(Editor’s Note: The following article is used with permission from Carolina Mountain Life and copyrighted in 2018. The story about the log structure originally built near Jonesborough appeared in the Spring 2018 Edition of CML. The magazine is published four times a year and is available by subscription at a yearly rate of $35. The address of the magazine is Carolina Mountain Life, P. O. Box 976, Linville, NC 28646; by email —email@example.com; on the web – www.CMLmagazine.com or by telephone at 828-737-0771.)
By MIKE HILL
Special to the H&T
These days, we tend to forget how thin the line is between North Carolina and Tennessee, especially here in the Appalachian Mountains. Our Common Core textbooks have compartmentalized and homogenized too many details of our collective past which occurred on both sides of that arbitrary border, integrally intertwined and effortlessly crossing back and forth along this historic corridor.
Understanding that the “big picture” of Appalachian culture does not fit well within the confines of any single-state or municipality makes the opportunity to touch the collective history of our mountains within the walls of an existing structure a rare and inviting treat.
I recently discovered one such unique bit of the history-not just of North Carolina, nor just of Tennessee, but of Appalachia, and it is located right in our backyard on Beech Mountain in North Carolina.
Currently known as “The Old Log Mill,” the original log structure of this dwelling was constructed near Jonesborough (Tennessee’s oldest town) in 1797 by the Rubbles family. Jonesborough, the county seat of Washington County, was established in 1777, and at that time was still part of North Carolina. Its origins are rooted in the Watauga settlements, established in the early1770s in the vicinity of what is now Elizabethton.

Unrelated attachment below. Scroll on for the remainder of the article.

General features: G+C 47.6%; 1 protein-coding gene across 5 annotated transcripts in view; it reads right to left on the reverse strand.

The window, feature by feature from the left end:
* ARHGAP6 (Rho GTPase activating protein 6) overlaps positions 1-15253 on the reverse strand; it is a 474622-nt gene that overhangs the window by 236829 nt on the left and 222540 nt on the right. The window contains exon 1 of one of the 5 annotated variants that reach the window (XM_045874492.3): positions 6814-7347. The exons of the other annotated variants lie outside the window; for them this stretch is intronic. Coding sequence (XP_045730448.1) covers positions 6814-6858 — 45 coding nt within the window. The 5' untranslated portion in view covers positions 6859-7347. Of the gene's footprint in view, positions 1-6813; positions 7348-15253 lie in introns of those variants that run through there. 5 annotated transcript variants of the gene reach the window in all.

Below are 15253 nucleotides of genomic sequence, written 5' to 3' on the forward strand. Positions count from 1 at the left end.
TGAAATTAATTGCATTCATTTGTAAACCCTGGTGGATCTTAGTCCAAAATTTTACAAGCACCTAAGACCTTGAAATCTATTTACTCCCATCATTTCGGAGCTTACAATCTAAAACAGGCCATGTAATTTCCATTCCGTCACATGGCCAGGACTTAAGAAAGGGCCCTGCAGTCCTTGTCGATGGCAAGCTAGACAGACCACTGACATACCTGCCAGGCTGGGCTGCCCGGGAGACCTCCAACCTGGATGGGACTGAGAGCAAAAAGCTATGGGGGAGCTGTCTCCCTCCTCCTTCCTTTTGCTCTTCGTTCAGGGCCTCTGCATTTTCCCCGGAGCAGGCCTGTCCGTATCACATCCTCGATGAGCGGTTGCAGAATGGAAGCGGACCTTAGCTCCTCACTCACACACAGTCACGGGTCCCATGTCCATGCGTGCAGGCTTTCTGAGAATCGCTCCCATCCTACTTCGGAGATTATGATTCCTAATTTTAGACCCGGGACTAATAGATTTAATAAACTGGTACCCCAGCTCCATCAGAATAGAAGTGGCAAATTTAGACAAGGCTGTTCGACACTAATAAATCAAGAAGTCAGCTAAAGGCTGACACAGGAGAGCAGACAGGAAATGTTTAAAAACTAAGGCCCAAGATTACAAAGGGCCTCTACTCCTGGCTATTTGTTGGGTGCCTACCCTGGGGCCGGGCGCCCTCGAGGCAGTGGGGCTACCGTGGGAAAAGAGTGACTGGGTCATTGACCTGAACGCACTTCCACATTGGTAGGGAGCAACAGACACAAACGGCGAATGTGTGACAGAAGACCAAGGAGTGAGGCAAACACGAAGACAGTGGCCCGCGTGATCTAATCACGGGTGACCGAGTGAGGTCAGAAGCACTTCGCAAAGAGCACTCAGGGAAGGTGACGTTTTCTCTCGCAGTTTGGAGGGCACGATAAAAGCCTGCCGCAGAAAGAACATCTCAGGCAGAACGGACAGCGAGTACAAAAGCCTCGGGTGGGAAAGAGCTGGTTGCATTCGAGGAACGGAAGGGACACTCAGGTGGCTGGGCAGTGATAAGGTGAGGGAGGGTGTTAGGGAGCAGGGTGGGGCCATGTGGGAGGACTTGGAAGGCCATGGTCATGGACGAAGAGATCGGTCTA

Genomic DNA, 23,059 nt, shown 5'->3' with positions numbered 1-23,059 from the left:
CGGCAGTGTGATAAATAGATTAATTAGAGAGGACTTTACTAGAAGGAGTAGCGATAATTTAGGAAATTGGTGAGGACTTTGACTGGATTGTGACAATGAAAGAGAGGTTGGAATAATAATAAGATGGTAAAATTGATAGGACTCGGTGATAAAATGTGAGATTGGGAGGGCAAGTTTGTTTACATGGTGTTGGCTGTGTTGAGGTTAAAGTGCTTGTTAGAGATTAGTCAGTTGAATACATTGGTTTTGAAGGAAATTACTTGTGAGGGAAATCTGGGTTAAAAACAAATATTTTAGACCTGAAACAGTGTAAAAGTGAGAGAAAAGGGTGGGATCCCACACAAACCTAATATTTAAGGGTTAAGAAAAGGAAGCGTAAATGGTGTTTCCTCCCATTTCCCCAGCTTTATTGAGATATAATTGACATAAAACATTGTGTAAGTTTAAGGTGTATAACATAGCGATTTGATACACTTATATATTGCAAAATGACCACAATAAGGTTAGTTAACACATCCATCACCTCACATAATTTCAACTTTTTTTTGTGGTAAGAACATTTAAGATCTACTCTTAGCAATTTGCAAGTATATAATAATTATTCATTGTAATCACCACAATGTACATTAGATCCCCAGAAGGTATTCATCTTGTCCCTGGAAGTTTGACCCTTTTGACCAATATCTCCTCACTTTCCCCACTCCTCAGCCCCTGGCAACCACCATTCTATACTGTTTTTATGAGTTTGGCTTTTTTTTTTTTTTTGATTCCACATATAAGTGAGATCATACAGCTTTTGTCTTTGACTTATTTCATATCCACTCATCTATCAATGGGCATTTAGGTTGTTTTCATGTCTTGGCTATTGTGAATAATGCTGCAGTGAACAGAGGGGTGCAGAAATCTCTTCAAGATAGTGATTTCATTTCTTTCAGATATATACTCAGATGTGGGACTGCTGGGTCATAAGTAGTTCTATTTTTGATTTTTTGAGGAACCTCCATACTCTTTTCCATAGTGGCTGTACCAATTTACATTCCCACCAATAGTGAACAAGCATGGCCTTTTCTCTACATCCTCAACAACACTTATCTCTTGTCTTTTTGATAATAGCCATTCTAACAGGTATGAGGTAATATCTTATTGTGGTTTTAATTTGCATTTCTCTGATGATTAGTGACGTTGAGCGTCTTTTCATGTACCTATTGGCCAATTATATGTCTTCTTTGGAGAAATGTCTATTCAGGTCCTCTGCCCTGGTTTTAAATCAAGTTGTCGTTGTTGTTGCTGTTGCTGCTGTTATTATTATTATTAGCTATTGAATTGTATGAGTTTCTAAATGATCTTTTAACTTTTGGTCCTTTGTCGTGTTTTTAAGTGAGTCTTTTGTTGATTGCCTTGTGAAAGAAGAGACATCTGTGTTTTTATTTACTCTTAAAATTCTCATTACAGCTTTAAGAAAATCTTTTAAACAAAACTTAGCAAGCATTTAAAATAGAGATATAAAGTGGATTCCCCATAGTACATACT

In 1799, a daughter of the Rubbles married a Dr. Hill and for generations, their descendants lived in this log home. When this house was constructed, it was the largest structure in the valley, consisting of four floors of 750 square feet each.
Following North Carolina’s cession of western lands in June 1784, settlers west of the Appalachians found themselves without government. They remedied the situation by organizing the State of Franklin at Jonesborough. In August 1784, John Sevier became the governor of this “Lost State,” which continued until 1788. The constitutional convention and the first legislative sessions of the “State of Franklin” were held in Jonesborough until 1785.
From the beginning, Jonesborough was a planned community. No ramshackle cabins were permitted; the owner of each lot had to build “one brick, stone, or well-framed house, 20 feet long and 16 feet wide, at least 10 feet in the pitch, with a brick or stone chimney.” Failure to comply with this provision brought forfeiture of the land title. In May 1788, commissioners reported in favor of Jonesborough as the best and most convenient location for the Washington County courthouse, prison and stocks. It is known that at one time, magistrate business including court hearings were conducted in this, the home that eventually was to become “The Old Log Mill.”
In the early 1900s, ownership of “The Old Log Mill” was conveyed to the Hicks family, and new additions were added to make a total of 11 rooms. The Hicks occupied the home for 45 years.